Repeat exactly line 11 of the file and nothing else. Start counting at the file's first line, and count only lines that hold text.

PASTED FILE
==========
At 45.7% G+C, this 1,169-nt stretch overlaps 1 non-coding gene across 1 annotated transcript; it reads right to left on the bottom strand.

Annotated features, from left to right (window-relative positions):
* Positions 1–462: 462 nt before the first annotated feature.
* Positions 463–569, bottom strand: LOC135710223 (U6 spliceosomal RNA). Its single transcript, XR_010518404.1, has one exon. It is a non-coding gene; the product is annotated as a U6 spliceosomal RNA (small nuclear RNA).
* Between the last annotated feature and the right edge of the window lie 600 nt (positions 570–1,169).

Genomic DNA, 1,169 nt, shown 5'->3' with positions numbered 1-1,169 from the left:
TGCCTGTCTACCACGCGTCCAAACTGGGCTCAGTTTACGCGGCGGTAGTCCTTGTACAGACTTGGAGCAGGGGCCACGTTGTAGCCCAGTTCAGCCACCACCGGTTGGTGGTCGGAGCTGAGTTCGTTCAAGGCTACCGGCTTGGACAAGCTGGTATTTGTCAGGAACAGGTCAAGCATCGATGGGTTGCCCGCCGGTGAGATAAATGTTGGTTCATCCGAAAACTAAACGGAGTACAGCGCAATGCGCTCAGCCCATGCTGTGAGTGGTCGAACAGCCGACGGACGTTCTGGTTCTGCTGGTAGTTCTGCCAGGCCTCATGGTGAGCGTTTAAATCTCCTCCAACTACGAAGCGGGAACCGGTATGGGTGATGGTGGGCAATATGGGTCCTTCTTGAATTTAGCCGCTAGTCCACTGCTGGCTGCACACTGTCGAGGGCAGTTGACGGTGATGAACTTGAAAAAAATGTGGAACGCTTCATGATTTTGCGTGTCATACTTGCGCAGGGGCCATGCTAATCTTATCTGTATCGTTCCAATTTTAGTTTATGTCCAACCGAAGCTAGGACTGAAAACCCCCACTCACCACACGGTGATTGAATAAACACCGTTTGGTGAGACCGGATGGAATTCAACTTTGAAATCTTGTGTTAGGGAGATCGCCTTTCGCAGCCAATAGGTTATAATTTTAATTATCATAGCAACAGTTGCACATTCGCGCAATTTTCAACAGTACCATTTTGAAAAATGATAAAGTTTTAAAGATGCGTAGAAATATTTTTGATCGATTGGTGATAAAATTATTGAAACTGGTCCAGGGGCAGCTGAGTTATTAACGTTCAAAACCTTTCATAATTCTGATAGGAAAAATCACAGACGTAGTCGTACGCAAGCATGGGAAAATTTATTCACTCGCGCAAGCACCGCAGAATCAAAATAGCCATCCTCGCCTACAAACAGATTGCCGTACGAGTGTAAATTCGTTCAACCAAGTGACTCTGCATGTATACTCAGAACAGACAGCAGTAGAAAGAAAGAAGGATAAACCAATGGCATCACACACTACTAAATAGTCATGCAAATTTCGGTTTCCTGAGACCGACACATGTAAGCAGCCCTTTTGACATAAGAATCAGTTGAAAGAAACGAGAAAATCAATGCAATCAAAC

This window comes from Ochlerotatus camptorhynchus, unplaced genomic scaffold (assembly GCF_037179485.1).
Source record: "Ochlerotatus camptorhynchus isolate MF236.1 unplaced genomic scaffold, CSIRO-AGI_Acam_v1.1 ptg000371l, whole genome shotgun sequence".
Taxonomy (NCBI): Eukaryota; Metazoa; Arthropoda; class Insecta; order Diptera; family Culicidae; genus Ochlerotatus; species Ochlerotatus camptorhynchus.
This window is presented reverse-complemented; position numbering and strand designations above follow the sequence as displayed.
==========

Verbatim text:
This window is presented reverse-complemented; position numbering and strand designations above follow the sequence as displayed.